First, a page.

Epilepsia editorial: Publications by country

Authors


As a journal representing the international community, Epilepsia has a mission to support and disseminate high quality research from all regions of the world, and the Journal strives to maintain transnational balance and perspective. However, it is not uncommon to receive oral comments and letters, like the one by Hu et al. in this issue, that question if Epilepsia really serves the international community or if the Journal favors one country over another with respect to published manuscripts.

Such a question is not unreasonable, and as Editors it is our view that the best way to address this question is through data. Table 1 shows the number of papers submitted to and accepted by Epilepsia from 2008 to 2013 according to country. Since 2008, Epilepsia has received manuscripts from 88 countries from all regions of the world. Of these, 77 were countries with International League Against Epilepsy (ILAE) chapters, and 11 were countries without chapters. This represents 69% of all countries with ILAE chapters.

Table 1. Submissions and acceptances by country for Epilepsia 2008–2013
CountryAcceptSubmit
Algeria01
Argentina520
Armenia01
Australia90177
Austria1650
Bangladesh01
Belgium1962
Bosnia and Herzegovina01
Brazil37174
Bulgaria02
Cameroon34
Canada95227
Chile04
China27261
Colombia01
Costa Rica01
Croatia03
Cuba05
Cyprus11
Czech Republic1040
Denmark2134
Ecuador03
Egypt119
Estonia03
Ethiopia11
Finland1949
France63179
Georgia02
Germany154366
Greece123
Honduras11
Hong Kong818
Hungary1127
Iceland11
India22120
Iran, Islamic Republic of430
Iraq04
Ireland1137
Israel2256
Italy143374
Jamaica02
Japan67293
Jordan01
Kenya512
Democratic People's Republic of Korea02
Republic of Korea23134
Kuwait02
Lao People's Democratic Rep01
Lebanon06
Lithuania12
Macao01
Malawi01
Malaysia19
Malta01
Mexico229
Morocco04
Nepal02
The Netherlands60152
Netherlands Antilles01
New Zealand1526
Nigeria012
Norfolk Island01
Norway1134
Oman01
Pakistan02
Peru02
Poland830
Portugal1032
Puerto Rico12
Romania01
Russian Federation39
Saudi Arabia19
Serbia517
Singapore29
Slovenia11
South Africa15
Spain2295
Sweden1538
Switzerland3176
Taiwan1581
Thailand622
Trinidad and Tobago01
Tunisia23
Turkey12124
United Arab Emirates12
United Kingdom147317
United States5321321
Vietnam33

There is a somewhat skewed distribution of submissions by country but not for number of papers accepted and acceptance rates. The mean (± standard deviation [SD]) number of submissions by country was 60 ± 160 (range 1–1,321), with a median of 6. Fourteen countries (16%) submitted >100 manuscripts each, which represents 79% of all submissions. These countries include Australia, Brazil, Canada, China, France, Germany, India, Italy, Japan, Korea, The Netherlands, Turkey, United Kingdom, and the United States, with the United States being the highest (25% of all submissions). The mean (±SD) number of accepted papers by country was 20 ± 63 (range 0–532), with a median of 1. Twenty-nine countries had 10 or more papers accepted by Epilepsia from 2008 to 2013, which was 96% of all published papers for that period. Those 29 countries represented all ILAE regions except for Africa, with the highest number from the United States (the same country with the highest number of submissions representing 30% of all accepted papers). The mean (±SD) percentage of accepted paper by country was 25 ± 28% (range 0–100%), with a median of 19%. Of countries that submitted 20 or more papers from 2008 to 2013, 22 (25%) had acceptance rates of 30% or greater. The five countries with the highest acceptance rates were Denmark (62%), New Zealand (58%), Australia (51%), United Kingdom (46%), and Hong Kong (44%).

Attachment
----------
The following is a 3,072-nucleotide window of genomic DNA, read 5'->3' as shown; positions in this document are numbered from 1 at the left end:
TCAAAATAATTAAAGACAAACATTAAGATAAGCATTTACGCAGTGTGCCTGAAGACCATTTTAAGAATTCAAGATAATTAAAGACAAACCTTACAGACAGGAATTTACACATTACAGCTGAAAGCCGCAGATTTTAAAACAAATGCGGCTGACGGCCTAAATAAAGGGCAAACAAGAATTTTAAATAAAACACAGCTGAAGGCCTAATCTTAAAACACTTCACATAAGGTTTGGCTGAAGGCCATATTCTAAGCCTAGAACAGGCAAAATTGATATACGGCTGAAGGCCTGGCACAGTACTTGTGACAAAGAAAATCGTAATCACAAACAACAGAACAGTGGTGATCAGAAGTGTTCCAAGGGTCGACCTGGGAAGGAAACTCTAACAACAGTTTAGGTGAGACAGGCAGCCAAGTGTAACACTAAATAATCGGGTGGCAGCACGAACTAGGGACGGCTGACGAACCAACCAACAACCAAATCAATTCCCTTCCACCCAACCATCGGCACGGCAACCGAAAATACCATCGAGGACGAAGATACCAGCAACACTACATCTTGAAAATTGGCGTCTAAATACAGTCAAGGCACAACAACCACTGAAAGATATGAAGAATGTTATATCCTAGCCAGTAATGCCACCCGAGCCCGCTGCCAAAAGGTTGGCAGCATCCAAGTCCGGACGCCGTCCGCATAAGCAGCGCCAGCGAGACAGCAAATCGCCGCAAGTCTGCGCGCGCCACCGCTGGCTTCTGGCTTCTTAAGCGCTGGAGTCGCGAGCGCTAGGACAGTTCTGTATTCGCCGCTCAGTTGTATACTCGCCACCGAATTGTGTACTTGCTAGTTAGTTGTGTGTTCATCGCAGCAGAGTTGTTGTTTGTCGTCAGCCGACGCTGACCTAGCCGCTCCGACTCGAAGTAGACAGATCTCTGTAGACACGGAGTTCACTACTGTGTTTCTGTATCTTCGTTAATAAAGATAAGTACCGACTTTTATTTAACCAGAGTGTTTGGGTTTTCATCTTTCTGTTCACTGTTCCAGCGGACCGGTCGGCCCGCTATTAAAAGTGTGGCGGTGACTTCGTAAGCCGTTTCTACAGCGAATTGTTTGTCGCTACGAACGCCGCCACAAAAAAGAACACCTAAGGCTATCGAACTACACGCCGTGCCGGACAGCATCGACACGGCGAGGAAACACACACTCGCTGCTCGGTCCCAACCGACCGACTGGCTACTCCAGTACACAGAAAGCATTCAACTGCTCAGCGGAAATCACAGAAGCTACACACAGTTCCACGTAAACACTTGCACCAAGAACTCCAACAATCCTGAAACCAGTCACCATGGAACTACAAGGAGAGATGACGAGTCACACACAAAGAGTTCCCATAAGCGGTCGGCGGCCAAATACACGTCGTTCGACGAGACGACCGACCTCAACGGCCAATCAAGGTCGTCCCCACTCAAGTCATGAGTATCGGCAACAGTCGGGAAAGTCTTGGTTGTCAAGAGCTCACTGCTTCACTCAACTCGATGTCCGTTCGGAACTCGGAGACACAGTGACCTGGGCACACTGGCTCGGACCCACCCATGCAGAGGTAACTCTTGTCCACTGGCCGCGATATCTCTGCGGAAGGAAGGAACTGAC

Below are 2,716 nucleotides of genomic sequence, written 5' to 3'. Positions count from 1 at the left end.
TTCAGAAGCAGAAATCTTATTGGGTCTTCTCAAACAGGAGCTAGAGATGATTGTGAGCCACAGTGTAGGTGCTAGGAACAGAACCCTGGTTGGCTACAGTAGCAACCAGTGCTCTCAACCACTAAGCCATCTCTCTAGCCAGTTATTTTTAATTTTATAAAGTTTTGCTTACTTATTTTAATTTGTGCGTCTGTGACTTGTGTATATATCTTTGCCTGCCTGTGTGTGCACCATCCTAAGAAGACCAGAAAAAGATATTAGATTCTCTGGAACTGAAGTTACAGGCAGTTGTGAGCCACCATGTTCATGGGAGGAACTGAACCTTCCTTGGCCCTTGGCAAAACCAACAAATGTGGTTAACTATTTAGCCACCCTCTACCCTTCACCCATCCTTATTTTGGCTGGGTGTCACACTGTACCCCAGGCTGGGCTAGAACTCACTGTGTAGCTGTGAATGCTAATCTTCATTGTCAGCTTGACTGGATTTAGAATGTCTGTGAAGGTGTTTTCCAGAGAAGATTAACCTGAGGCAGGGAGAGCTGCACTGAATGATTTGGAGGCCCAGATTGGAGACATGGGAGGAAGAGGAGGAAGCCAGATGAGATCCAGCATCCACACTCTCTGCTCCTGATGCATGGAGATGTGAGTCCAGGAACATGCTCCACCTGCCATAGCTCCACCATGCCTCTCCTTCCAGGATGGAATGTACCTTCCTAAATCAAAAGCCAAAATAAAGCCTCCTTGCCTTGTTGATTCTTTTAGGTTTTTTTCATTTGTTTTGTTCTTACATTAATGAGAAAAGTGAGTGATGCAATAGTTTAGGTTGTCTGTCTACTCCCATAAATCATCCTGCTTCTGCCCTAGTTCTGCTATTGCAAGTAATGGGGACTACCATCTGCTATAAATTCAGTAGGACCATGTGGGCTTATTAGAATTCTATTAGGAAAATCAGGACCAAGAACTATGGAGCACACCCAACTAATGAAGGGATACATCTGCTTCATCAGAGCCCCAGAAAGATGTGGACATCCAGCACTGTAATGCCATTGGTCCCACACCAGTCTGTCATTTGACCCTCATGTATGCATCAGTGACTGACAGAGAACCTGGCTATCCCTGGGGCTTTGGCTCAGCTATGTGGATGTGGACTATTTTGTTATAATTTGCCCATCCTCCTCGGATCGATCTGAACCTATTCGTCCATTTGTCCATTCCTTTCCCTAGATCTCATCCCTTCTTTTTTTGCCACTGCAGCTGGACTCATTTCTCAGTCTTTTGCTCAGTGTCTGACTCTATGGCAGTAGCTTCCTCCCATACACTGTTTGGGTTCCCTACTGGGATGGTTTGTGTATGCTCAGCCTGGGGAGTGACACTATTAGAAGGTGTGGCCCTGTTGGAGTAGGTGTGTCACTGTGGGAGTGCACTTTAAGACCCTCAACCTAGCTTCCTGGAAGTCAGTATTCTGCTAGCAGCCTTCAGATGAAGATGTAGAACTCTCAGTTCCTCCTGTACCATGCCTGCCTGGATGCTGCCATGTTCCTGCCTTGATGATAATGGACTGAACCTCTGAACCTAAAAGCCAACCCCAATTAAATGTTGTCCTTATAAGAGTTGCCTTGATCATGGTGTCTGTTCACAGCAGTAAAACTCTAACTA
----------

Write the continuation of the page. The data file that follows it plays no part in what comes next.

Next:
What do these data mean with respect to fulfilling the mission of Epilepsia as an international journal and having a paper accepted by individual country? Epilepsia is fulfilling its mission by publishing high quality papers from around the world. Many published papers are from the United States; however, this is also the country with the highest number of submissions, so it should not be a surprise. Other countries also have higher acceptance rates. Hence, Epilepsia does not appear to discriminate in accepting papers by country.

As is true for journals with higher impact factors, Epilepsia makes acceptance decisions according to the quality and impact of submissions. As presented by Phil Schwartzkroin, immediate past Editor-in-Chief of Epilepsia in the accompanying letter from Dr. Hu and colleagues, those qualities include submissions that focus on important and interesting topics; have clearly stated goals and objectives; the observations and findings are novel and change the way we think about epilepsy; and the study is well designed and includes adequate sample size, comparison groups, and statistical analyses. It is also important that the data are appropriately interpreted and not overly construed.

We hope this addresses the question about publication by country for Epilepsia. The Journal is committed to publishing the best quality and high impact research related to epilepsy, especially of international importance. As Editors, we encourage authors, especially new investigators, to consider submitting your work to Epilepsia. We promise to give your work a fair review without bias to geography, but with a bias toward quality and impact.

We confirm that we have read the Journal's position on issues involved in ethical publication and affirm that this report is consistent with those guidelines.

Neither of the authors has any conflict of interest to disclose.

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